The Death of Expertise: The Campaign Against Established Knowledge and Why it Matters, by Tom Nichols
Experts on a subject can and do make mistakes. However, they are far more right about their field of expertise than laymen. One would think this would be obvious. But it’s not. Someone who has spent decades studying their field gets challenged by a yahoo on Twitter who spent five minutes googling the subject. Given our crazed social media atmosphere, the yahoo often gets supporters, because, a yahoo’s opinion is just as valid as an expert, right?
Wrong. And if you disagree with that, then please, have your knee replacement surgery done by your buddy Joe who knows nothing about surgery, and not by a surgeon who has done hundreds of such surgeries. Let me know how it turns out.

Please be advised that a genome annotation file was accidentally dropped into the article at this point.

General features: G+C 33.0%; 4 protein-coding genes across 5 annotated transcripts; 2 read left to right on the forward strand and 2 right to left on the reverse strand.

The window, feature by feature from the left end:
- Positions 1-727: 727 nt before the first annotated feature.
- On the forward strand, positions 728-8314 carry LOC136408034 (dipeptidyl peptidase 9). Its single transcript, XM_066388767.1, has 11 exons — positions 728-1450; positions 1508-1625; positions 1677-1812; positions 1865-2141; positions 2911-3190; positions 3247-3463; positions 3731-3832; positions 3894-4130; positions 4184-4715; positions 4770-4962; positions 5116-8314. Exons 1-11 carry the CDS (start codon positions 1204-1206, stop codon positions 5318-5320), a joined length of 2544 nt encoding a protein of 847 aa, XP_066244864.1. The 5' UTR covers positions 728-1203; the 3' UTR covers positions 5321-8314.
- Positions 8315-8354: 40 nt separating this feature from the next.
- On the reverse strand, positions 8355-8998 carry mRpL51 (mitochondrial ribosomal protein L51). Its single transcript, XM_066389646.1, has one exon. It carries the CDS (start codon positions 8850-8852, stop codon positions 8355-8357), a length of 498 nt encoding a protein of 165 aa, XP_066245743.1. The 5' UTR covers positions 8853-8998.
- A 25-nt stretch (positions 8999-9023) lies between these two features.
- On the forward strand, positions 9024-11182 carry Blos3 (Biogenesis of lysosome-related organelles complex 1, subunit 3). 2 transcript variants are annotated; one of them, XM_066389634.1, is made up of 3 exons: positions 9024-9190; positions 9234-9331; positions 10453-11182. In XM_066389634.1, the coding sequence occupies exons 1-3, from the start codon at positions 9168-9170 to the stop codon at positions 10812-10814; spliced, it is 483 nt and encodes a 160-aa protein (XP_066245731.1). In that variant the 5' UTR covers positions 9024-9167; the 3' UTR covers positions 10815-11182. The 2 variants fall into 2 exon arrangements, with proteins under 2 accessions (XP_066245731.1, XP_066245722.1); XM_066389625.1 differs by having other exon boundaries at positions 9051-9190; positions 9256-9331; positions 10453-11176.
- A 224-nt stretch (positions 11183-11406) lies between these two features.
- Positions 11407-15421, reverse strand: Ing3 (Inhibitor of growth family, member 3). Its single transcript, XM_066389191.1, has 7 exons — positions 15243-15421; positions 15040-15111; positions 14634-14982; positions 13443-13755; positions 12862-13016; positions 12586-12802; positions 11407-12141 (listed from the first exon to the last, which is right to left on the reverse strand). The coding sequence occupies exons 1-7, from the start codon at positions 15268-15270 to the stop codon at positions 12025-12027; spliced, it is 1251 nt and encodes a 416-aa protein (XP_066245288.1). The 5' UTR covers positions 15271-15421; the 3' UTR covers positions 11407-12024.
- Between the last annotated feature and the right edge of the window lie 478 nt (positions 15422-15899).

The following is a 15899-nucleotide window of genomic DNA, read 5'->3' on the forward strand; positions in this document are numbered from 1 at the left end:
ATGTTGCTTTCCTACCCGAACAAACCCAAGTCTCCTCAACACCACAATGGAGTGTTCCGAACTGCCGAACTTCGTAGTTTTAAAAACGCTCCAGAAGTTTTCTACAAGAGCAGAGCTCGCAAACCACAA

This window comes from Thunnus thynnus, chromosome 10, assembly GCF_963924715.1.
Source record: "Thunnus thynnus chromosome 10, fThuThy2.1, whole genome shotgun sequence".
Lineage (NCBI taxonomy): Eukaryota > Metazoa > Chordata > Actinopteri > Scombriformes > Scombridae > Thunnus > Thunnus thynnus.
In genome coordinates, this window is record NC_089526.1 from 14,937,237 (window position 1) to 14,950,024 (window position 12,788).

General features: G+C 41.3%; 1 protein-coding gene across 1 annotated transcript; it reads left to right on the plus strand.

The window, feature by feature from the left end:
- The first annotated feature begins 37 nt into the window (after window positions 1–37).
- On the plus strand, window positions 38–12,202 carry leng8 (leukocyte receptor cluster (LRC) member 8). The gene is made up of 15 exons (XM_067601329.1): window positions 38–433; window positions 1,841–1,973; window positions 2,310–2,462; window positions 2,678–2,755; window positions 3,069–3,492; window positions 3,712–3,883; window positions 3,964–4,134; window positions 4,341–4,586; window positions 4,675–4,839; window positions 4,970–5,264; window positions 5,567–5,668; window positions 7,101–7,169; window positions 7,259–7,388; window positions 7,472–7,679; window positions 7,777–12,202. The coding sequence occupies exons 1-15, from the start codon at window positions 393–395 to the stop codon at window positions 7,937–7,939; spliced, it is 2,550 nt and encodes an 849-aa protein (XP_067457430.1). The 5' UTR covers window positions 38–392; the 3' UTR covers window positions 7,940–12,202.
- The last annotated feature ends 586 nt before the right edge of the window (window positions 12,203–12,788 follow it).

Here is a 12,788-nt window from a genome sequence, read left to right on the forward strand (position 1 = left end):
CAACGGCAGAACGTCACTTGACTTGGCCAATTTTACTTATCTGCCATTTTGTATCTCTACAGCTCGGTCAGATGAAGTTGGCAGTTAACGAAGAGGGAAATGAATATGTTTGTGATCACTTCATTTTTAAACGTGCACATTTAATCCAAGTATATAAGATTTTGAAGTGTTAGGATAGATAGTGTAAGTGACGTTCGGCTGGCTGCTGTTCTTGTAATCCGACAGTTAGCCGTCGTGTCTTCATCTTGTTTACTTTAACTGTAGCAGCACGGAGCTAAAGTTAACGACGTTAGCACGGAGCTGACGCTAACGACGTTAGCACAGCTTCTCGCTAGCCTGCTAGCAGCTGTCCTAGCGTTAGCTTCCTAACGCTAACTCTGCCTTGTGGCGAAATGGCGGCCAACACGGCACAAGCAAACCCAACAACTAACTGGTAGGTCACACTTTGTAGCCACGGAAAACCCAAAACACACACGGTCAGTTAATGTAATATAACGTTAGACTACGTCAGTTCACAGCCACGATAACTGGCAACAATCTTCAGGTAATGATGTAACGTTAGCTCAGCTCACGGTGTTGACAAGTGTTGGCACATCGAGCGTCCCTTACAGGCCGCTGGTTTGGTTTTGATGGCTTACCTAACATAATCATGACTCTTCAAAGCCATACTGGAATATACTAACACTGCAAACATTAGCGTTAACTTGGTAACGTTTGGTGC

Tom Nichols explores the delusion that every opinion is equally valid. They are not. Some say the earth is flat and will belligerently argue with those who say otherwise. Yet, the earth is not flat. The opinion of flat earthers should be ignored, and not treated as golly, maybe we should let them have their say too.
The problem here is that while we do live in a republic where everyone has an equal vote, that does not conflate to saying all opinions are equal and worthy of discussion. This leads to junk news, fake news, a Tower of Babel – and an uniformed electorate. That’s the real danger, an electorate that thinks it is deeply learned about many things but can’t find Venezuela on a map or thinks we live in a democracy, not a republic (assuming they even know what a republic is.)